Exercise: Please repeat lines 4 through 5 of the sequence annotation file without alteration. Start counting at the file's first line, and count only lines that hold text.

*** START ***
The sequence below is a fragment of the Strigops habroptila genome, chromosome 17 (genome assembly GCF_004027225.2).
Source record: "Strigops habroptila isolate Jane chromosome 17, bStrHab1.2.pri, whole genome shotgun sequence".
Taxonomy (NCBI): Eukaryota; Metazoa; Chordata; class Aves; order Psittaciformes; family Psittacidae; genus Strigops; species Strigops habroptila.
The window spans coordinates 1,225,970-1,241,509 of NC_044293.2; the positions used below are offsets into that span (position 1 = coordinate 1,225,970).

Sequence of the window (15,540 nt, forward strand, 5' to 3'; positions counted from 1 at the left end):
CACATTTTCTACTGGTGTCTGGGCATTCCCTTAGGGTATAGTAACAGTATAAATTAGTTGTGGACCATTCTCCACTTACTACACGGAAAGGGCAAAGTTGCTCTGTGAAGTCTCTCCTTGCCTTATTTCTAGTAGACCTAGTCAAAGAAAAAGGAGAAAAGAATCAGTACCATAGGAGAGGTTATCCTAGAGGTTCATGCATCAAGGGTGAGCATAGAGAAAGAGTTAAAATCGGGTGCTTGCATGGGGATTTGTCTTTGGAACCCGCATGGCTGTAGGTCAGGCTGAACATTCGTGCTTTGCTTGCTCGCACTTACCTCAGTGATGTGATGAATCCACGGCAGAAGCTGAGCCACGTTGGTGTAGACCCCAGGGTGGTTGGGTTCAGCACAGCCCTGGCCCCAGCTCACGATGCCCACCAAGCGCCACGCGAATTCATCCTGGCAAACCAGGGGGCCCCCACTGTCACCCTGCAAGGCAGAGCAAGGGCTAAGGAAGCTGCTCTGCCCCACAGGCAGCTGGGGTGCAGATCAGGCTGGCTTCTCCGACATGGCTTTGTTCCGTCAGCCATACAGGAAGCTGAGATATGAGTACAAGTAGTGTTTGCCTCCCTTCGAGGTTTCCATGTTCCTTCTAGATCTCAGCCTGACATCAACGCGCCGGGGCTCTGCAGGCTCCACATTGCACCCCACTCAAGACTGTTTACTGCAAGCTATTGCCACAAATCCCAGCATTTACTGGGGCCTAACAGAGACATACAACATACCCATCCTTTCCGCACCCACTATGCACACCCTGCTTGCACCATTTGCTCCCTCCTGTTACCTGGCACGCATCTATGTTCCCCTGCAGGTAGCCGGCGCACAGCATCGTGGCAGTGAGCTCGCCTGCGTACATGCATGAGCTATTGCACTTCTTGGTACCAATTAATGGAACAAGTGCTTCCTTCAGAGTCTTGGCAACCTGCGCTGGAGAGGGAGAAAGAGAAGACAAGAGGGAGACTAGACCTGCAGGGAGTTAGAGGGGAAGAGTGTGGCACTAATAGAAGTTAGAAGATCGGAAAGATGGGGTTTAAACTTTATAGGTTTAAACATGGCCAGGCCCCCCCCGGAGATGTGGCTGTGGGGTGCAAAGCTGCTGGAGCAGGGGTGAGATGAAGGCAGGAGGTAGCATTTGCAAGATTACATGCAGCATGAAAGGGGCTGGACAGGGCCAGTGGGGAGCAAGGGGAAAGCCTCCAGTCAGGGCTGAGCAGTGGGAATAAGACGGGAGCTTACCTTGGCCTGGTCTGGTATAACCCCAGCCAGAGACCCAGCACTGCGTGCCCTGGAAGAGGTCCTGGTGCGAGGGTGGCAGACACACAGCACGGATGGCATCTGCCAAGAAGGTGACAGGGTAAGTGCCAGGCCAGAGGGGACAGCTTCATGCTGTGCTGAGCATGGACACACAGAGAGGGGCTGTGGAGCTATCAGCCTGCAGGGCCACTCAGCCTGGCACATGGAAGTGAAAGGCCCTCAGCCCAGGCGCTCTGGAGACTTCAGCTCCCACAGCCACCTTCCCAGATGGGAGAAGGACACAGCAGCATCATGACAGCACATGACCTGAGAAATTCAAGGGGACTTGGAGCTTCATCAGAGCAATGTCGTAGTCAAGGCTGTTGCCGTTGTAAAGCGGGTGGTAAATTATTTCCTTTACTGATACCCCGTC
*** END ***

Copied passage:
The window spans coordinates 1,225,970-1,241,509 of NC_044293.2; the positions used below are offsets into that span (position 1 = coordinate 1,225,970).

Sequence of the window (15,540 nt, forward strand, 5' to 3'; positions counted from 1 at the left end):